By the end of the day tomorrow, the minor league season will have ended for all teams in the Cubs’ organization except for Myrtle Beach and maybe Eugene. Playoff coverage will continue on Bleacher Nation until there are no Cubs’ teams left standing. And after that, you will see minor league coverage be put on hold for the rest of the major league season and the playoffs.
After that, though, comes a winter worth of sorting through stats and video, breaking down the prospects you know and finding the ones you should know so that we will be prepared when spring training roles around. In depth analysis of the 2015 minor league seasons should be fairly plentiful around here once we get into the off season.
In the meantime, since the season is wrapping up, this seemed like a good opportunity to take a quick retrospective on each of the six teams.
Iowa : 79-63, 3rd place.
Despite sitting in third place in their own division, Iowa actually has a record good enough to lead two of the four divisions in the Pacific Coast League.
This endlessly shuffled mix of veterans, major league bench options, speculative reclamation project types, prospects, and rebounding recently former prospects turned into a pretty good team by the end of the season. While the Chicago roster remains Exhibit A, this Iowa team is a decent Exhibit B when making the case that this front office has a pretty good grasp on what to look for when scouring the waiver wire and lower tiers of the free agent market.
Iowa concludes their season on Monday in Round Rock.
Tennessee : 36-32, 2nd place.
It was not a smooth second half for the Smokies, but they righted the ship and will finish solidly over .500 for the later part of the season as well as for the entire season (75-62).
It has been a surprising year for the Smokies. We knew it was a prospect-laden roster when the season started, but it turns out we were watching the wrong prospects. Willson Contreras stole the show with a breakout season to end all breakout seasons, and Ryan Williams came close to matching him on the pitching side. And then in the second half, when it seemed like half of all Cubs’ fans had written Albert Almora off as a lost cause, the young outfielder suddenly started hitting at a very good clip and set the stage for some potential spring training intrigue in a few months.
But that is in a few (long, cold, dark, hopefully post-playoff celebratory) months. In the meantime, the Smokies conclude their season in Biloxi on Monday.
Myrtle Beach : 39-28, 2nd place.
The Pelicans did not win the second half in their division, but they still had the second best record in the league. And as far as the overall season record is concerned, Myrtle Beach (80-56) leads by a wide margin.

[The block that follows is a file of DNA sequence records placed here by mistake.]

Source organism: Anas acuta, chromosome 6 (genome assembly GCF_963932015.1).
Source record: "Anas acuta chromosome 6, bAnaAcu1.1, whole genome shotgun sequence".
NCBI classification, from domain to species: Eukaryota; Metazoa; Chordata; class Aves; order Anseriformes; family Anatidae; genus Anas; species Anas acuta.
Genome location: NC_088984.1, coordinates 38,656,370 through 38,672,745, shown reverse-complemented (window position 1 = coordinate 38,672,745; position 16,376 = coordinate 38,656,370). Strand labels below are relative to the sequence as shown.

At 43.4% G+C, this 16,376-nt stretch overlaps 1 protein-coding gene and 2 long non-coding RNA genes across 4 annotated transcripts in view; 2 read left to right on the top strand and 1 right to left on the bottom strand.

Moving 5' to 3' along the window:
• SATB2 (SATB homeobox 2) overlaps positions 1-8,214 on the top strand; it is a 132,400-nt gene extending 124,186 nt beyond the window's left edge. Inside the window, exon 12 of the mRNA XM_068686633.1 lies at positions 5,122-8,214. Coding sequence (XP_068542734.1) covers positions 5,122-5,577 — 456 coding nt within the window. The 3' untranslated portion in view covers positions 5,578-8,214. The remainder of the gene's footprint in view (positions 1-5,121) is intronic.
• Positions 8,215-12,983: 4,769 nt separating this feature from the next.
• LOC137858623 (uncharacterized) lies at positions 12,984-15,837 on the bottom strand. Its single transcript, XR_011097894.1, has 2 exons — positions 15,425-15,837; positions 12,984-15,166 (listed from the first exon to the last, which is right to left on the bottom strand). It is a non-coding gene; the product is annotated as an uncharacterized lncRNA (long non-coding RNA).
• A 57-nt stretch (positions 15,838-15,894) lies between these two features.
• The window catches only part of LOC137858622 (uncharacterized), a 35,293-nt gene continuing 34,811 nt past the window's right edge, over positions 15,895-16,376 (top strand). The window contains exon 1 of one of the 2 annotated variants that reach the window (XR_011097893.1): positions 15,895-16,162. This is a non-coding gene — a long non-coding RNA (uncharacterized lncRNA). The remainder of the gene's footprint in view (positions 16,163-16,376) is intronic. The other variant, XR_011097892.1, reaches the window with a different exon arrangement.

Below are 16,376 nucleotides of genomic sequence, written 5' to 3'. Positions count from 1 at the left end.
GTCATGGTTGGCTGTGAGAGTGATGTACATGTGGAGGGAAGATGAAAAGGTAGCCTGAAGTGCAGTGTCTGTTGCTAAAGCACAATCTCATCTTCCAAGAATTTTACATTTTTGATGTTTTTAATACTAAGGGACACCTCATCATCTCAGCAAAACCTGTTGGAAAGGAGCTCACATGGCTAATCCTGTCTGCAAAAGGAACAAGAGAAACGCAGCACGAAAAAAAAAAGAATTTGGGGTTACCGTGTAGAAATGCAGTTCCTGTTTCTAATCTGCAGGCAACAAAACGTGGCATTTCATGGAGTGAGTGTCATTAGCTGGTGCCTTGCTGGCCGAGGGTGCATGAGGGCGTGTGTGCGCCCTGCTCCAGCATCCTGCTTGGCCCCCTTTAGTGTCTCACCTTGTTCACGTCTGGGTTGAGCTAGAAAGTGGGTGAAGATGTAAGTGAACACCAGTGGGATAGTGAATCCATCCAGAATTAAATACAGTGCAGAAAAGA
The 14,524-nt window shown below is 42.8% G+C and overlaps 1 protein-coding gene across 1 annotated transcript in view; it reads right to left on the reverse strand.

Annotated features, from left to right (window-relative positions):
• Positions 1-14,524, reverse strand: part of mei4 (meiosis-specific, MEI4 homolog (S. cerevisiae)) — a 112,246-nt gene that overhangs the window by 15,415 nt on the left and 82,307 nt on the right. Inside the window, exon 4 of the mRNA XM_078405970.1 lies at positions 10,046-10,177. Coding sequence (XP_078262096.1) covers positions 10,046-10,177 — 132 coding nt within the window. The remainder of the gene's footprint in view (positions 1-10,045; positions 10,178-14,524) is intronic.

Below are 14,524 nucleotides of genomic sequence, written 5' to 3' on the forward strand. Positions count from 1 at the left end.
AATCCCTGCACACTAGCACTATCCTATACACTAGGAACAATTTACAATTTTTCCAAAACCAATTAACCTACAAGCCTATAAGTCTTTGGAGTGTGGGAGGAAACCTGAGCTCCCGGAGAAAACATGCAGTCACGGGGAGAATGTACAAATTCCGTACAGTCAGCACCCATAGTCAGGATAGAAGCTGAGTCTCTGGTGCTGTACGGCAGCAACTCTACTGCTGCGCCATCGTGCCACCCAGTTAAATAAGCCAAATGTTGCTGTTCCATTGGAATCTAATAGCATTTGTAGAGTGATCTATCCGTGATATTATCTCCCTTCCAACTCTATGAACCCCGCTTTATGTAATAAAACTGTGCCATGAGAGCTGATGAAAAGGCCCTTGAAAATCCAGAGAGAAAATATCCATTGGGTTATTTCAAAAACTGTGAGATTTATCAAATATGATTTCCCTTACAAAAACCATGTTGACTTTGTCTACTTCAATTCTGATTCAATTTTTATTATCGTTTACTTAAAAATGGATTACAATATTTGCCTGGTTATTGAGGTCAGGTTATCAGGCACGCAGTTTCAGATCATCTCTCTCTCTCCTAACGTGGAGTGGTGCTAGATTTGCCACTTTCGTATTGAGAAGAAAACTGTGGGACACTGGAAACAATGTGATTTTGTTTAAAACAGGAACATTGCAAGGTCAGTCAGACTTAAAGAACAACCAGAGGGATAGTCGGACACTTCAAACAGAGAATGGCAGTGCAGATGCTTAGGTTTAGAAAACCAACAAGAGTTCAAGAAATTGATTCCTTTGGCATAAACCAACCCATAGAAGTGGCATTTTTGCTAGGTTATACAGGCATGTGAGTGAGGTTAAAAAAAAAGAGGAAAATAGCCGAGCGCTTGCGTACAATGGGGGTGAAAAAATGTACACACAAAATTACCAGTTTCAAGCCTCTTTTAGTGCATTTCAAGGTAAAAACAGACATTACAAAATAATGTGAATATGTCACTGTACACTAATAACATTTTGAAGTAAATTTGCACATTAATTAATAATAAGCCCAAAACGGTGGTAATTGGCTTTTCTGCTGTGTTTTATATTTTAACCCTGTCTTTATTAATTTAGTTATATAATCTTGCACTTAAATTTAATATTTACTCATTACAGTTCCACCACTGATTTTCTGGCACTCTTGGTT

This talented roster, recently reinforced by the addition of Gleyber Torres and Jeffrey Baez from South Bend and headlined by a very deep group of pitchers, wraps up their regular season on Monday. Their playoffs begin on Wednesday in Winston Salem and continue the next day in Myrtle Beach.
The Pelicans’ rotation cruised through the Low-A playoffs a year ago, and I would not be surprised to see them do it again this year. The Cubs have a legitimately good bunch of arms in High A, and their emergence into Double A next year will be one of the bigger stories at the start of the 2016 season.
South Bend : 35-23, 3rd place
After a brutal first half and some shaky stretches in the second half, the South Bend Cubs finished strong to wind up with a chance at a better than .500 finish for the latter part of the season. For the whole season they will finish with the worst record in their division (64-71) and the fifth worst in the league.
Despite the weak season record, there was some intriguing talent on this team. Jake Stinnett, for example, has a very bright future if he can harness his stuff, and Trevor Clifton began to deliver on the promise he has flashed since he was drafted. Ian Happ had a solid first stint in professional ball, Kevin Encarnacion made it back to professional ball, and Charcer Burks established himself as a prospect worth watching. And those are just the headliners. There may yet be some surprises emerging from this roster over the next year or two (particularly in the bullpen).
Eugene : 21-16, 2nd place
Eugene has lost control of their own destiny. Their final game of the season is today, and their magic number for a playoff slot is still two. If Salem-Keizer does not lose, it doesn’t matter what Eugene does. They will be out. They can’t be thinking about that, though, because Eugene has to win for the Salem-Keizer game to matter at all.
It will be Carson Sands taking the mound for the Emeralds today, and the game will be on MiLB.tv if you want to watch how a very young team handles themselves with their playoff hopes on the line. Should things break the Emeralds’ way, their first playoff series starts Monday. The Emeralds have the pitching to make a playoff run (if they get there), led by Sands, Steele, Alzolay, and De La Cruz. They could be a tough team to beat in a short series.
Arizona : 31-22, 1st place
The Cubs finished with the best overall record in their division and the second best in the league (behind Kansas City). Even though they lost in a one game semi-final in the playoffs, this was a very promising team with plenty of names we will be hearing more from in the future.
Particularly the infield: Wladimir Galindo played particularly well when healthy, and fellow infielders Andruw Monasterio, Carlos Sepulveda, and Ho-young Son showed enough potential to hold my interest as we head into the off season and 2016.